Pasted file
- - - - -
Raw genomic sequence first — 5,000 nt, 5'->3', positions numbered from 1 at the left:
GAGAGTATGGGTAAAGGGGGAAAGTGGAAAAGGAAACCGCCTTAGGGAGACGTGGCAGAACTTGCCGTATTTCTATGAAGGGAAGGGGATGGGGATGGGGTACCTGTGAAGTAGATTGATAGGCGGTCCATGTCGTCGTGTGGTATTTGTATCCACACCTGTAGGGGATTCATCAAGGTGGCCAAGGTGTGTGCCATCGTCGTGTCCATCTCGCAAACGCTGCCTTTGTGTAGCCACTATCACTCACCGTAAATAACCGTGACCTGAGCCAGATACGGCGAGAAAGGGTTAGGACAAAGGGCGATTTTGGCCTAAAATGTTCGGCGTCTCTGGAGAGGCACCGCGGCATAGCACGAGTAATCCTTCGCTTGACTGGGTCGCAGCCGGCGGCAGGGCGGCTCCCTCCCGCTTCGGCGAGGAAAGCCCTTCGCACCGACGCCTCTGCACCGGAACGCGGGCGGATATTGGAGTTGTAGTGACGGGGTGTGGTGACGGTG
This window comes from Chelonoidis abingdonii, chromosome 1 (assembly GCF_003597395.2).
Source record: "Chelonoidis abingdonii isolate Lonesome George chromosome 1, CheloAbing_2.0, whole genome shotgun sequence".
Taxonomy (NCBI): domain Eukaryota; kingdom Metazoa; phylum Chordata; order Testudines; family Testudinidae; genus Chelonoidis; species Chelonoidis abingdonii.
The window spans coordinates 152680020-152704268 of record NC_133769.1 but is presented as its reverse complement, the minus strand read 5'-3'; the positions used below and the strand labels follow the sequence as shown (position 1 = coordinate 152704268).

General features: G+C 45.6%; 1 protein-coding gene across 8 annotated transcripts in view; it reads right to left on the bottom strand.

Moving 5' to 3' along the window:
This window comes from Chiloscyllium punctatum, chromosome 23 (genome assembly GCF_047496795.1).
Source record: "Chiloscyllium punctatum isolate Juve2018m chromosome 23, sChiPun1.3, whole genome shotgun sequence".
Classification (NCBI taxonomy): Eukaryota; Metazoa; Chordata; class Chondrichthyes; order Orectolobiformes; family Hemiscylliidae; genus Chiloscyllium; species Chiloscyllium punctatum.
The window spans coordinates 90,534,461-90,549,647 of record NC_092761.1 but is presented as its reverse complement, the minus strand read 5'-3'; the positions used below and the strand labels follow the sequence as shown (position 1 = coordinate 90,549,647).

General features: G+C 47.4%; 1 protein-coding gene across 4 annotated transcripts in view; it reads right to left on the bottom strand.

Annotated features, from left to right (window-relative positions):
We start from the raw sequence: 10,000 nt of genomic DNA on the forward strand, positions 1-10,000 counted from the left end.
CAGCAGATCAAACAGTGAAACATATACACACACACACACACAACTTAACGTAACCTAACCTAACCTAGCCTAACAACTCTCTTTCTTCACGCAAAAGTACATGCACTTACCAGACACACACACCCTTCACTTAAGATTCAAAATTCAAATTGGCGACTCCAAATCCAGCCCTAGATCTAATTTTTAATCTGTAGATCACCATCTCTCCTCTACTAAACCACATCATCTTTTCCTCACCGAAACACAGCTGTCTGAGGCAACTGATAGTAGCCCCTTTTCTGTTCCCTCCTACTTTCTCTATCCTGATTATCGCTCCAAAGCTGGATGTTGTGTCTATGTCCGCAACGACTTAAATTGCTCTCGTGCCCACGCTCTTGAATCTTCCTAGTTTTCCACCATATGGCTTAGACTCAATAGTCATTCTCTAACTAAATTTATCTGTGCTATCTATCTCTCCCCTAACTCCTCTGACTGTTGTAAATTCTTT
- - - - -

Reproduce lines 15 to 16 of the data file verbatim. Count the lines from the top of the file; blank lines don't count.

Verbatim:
We start from the raw sequence: 10,000 nt of genomic DNA on the forward strand, positions 1-10,000 counted from the left end.
CAGCAGATCAAACAGTGAAACATATACACACACACACACACAACTTAACGTAACCTAACCTAACCTAGCCTAACAACTCTCTTTCTTCACGCAAAAGTACATGCACTTACCAGACACACACACCCTTCACTTAAGATTCAAAATTCAAATTGGCGACTCCAAATCCAGCCCTAGATCTAATTTTTAATCTGTAGATCACCATCTCTCCTCTACTAAACCACATCATCTTTTCCTCACCGAAACACAGCTGTCTGAGGCAACTGATAGTAGCCCCTTTTCTGTTCCCTCCTACTTTCTCTATCCTGATTATCGCTCCAAAGCTGGATGTTGTGTCTATGTCCGCAACGACTTAAATTGCTCTCGTGCCCACGCTCTTGAATCTTCCTAGTTTTCCACCATATGGCTTAGACTCAATAGTCATTCTCTAACTAAATTTATCTGTGCTATCTATCTCTCCCCTAACTCCTCTGACTGTTGTAAATTCTTT